Tell me all about what you offer brides for their wedding day.
We offer a range of services, the first one being made to measure. That’s when brides-to-be pick something from our current collection and we use that shape, but we change the details like the lace and trims. We don’t like to replicate a gown, if you want to replicate a gown you don’t come to me. Another thing we do is couture which is when we start from scratch and we design something for you. My biggest thing, after being in the industry for 23 years is understanding what the shape looks like. What flatters the shape. We manufacture everything at the back of the warehouse and on the other side of the building is our showroom so therefore our clients can see where everything’s created. In terms of what I offer, I look at the body shape and I recommend fits and talk about shape rather than the dress. I think the biggest thing is not all dresses can suit a person even though it’s the dress they’ve been dreaming about for most of their lives. We discuss, and I educate about what dress looks best on their body shape and then we design around that.
What have you been working on recently?
We are working on our latest bridal collection which we will be released soon, we also work on evening gowns which is a lot more experimental and cutting edge. Recently we made a dress for Grammy award winner Mya at the Arias and we also made a dress for Melly Singer for the NGV Gala. At the moment we’re working on the next bridal collection and we’re working on our next evening collection as well as some really special red-carpet pieces.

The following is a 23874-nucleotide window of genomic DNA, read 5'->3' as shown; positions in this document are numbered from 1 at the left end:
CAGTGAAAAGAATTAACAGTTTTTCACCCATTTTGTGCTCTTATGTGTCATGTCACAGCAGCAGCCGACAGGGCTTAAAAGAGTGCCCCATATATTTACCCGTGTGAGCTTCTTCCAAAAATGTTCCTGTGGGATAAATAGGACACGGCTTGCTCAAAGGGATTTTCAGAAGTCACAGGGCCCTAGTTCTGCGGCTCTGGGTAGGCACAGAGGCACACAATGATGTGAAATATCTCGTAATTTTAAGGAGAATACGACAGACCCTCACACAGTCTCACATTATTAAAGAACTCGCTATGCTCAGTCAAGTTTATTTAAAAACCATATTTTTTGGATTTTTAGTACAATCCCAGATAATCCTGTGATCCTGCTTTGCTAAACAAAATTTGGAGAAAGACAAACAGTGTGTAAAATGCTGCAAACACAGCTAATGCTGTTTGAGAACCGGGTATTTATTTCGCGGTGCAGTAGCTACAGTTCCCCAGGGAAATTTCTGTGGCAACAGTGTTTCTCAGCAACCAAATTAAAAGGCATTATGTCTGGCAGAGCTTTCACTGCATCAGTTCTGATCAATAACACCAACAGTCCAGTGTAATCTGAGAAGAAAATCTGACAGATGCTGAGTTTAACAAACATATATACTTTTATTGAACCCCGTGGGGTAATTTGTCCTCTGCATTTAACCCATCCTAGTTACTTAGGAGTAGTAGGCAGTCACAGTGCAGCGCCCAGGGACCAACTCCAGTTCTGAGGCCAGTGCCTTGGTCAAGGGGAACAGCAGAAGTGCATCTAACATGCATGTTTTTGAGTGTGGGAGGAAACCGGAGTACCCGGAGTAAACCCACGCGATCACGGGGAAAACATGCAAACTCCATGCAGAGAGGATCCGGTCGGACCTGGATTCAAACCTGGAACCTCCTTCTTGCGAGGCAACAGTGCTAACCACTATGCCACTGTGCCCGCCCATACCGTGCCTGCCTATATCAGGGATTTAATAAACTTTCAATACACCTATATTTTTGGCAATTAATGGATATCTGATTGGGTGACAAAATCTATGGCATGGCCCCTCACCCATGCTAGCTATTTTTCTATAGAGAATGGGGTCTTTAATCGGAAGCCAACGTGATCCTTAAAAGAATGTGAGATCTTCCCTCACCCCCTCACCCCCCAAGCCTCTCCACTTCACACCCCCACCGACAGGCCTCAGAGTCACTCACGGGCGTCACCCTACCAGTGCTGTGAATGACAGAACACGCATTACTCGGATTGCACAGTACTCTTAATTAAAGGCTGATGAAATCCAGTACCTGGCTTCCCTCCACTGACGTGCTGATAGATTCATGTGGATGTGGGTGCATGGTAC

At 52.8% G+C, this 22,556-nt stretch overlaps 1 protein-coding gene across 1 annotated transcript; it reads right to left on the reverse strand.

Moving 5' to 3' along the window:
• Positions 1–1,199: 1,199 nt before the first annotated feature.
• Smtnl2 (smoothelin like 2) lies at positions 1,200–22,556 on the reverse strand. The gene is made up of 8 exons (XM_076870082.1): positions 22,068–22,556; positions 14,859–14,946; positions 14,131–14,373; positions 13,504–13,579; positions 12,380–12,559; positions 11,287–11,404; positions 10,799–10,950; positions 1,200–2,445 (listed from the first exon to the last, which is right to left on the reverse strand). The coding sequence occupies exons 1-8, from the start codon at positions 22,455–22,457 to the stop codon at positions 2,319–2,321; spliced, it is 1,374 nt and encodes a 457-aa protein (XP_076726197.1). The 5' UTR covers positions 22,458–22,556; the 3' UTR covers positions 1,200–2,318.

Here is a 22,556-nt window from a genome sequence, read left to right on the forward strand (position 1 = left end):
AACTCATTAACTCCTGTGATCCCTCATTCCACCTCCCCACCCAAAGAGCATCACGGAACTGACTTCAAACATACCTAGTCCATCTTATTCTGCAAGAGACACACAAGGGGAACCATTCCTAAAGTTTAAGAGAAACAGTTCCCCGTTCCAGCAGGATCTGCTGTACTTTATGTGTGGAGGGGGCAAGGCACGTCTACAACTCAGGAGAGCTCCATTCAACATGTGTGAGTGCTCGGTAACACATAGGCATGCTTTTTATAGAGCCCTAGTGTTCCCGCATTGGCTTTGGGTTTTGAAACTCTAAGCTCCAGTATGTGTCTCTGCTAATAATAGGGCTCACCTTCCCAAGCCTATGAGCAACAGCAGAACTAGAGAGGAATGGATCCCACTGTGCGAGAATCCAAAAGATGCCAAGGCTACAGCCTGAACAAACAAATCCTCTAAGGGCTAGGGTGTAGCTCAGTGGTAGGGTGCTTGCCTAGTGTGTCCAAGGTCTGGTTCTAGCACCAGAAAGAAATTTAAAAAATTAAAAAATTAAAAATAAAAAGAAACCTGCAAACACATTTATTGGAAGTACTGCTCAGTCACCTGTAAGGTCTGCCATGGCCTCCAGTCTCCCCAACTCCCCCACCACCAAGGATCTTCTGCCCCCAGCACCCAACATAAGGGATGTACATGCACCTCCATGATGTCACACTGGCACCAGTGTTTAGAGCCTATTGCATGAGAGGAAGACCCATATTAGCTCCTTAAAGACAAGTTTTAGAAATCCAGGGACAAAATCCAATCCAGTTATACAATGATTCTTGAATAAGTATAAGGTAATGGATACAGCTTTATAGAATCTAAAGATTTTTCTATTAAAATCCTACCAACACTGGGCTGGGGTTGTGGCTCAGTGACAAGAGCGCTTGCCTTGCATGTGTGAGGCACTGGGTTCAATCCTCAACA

Have you noticed any bridal fashion trends at the moment? Anything that people are asking for more?
I think trends all depends on what designers you go to, I personally don’t like to follow trends, I like to lead them…I’m not a sheep. We just do our own thing. But recently we have done a lot of printed gowns and we’re currently doing a lot of laces that are quite embellished too. We have come to a point where everything’s about social media, everything’s about being elaborate. I think the middle eastern weddings currently have been very influential to many brides, it’s the big story of romance and royalty and extravagance. Also, everyone wants something customised for themselves that’s one area that I’ve seen a surge in popularity in, and then another trend is that very contemporary style. One is over the top and one is contemporary I’ve not figured out what’s in between yet but it’s one or the other.
Why do you love being a designer?
If it doesn’t scare me I don’t love it because it’s not really pushing anything. What I love about designing wedding gowns is that is gives me the ability to work with someone a lot more one on one, it means I get to work with the most amazing fabrics available and it means I get use really ancient couture techniques. I get to meet someone and spend time with them over the six months getting to know them and being part of that journey seeing them from the first fitting to their wedding day is really special. I find it really humbling that people give me the opportunity to be part of that. I think that if you’re getting married and you choose a designer that you’re putting a lot of trust in them. I think a lot of women dream about their big day since they’re kids. It’s such a special time, your photo ends up being on your parents, grandparents and aunties mantel piece. So, I find that to be the most rewarding aspect.